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KANSAS CITY, Mo. - Flu activity in Missouri and Kansas was reported Thursday to beat a widespread level for the first time in four years.
Meanwhile, federal officials announced that more than 100,000 doses of additional flu vaccine were being shipped to state health departments and would be distributed next week based on population.
From the additional supply, Kansas expects to receive approximately 1,000 doses, while Missouri health officials anticipate receiving 1,800 doses.
Officials at the Centers for Disease Control and Prevention announced Thursday that the flu outbreak had reached widespread activity in 24 states, including Missouri.
Kansas was not on the CDC's list. However, in a separate news conference Thursday in Topeka, state health officials announced Kansas was also at a widespread activity level as of this week.
In a teleconference with the news media, U.S. Health and Human Services Secretary Tommy Thompson said the department had purchased 100,000 doses of the adult flu vaccine from Aventis Pasteur to distribute among states. The department purchased another 150,000 doses of the children's vaccine and is arranging shipment for early January, he said.
Kansas state epidemiologist Gianfranco Pezzino said state officials were recommending that doctors apply their dwindling supplies of vaccine to those with the highest risk of severe complications.
"While the fact that so many of our citizens have received the flu vaccine this year is very positive, we want to make sure that those who need the vaccine the most can still find it," he said. "It is not too late to be vaccinated."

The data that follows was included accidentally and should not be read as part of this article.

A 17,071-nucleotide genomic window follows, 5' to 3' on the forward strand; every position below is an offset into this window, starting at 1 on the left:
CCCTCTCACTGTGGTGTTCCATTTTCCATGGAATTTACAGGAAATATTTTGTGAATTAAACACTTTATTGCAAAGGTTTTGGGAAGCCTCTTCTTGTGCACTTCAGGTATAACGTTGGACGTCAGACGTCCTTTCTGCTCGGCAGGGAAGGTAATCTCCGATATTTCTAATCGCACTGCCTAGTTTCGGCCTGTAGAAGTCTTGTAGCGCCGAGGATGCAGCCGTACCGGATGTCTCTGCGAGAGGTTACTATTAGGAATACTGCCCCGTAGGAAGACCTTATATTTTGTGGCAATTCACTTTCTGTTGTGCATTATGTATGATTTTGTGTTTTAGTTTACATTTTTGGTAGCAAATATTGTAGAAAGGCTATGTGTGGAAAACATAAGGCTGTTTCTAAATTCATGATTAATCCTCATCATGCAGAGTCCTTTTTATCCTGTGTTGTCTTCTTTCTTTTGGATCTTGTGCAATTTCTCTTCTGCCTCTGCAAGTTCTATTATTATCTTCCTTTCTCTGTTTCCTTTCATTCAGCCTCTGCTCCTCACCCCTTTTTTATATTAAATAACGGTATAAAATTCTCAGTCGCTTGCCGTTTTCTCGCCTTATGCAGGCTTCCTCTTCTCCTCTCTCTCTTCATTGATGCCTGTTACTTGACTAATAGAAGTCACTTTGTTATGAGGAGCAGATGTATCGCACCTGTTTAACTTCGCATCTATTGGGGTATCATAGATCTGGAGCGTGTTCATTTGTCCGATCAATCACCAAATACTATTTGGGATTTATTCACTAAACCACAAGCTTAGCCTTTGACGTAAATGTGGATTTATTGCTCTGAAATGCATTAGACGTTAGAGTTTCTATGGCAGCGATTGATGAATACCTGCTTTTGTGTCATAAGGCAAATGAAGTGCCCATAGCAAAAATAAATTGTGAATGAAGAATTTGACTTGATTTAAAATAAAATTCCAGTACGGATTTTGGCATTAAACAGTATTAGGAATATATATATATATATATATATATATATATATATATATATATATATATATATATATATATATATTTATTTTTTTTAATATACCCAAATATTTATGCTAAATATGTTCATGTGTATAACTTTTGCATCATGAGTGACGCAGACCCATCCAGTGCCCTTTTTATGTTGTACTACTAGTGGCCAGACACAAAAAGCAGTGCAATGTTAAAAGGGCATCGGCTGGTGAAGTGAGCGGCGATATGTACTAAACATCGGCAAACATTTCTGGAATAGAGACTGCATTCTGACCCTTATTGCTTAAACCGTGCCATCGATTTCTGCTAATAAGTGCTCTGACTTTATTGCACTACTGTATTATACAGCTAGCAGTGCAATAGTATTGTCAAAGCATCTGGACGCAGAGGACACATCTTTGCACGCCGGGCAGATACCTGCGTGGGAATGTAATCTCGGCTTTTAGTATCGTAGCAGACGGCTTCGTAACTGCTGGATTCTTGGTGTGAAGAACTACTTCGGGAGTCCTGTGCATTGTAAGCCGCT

Health officials are still working out details of how the vaccine will be distributed.
"If you want to distribute something quickly across the country, you want to base it on population, because if you wait on other data it could take weeks," said Gail Hansen, Kansas deputy state epidemiologist. "We will then try to distribute them (doses) to where we need them most in the state."
Since the amount of additional vaccine is comparatively small when divided among the 50 states, it will be difficult to have much impact, officials said.
"We wanted to get as much as we could, and 1,000 doses is still more than we had before, but there is still going to be people who don't get it," Hansen said.
Sue Denny, spokeswoman for the Missouri Department of Health and Senior Services, said it would be a while before the additional vaccine is divided among local health departments.
"We are going to have to figure out how best to distribute it across the state," she said. "This is going take a lot of thought in not a lot of time."
Meanwhile, both states' health departments are acting as clearinghouses to redistribute excess vaccine in doctors' offices to areas where it is needed.
The CDC is recommending that vaccine providers give priority to those in high-risk groups, mainly those over the age of 65, children between the ages of six and 23 months, pregnant women in their second or third trimester and those with chronic health conditions such as diabetes, asthma or weakened immune systems.
For most healthy adults, flu is "an annoyance we can recover from," said CDC director Julie Gerberding during the teleconference.
"We have 185 million people in the high-risk category, and we have not nearly come close to vaccinating all of them," she said.
Gerberding said healthy children and adults also have the option of using FluMist, the nasal vaccine which contains a live, but weakened, flu virus.
"They started out with four to five million doses of that, and it should be generally available," she said.
(c) 2003, The Kansas City Star. Distributed by Knight Ridder/Tribune News Service.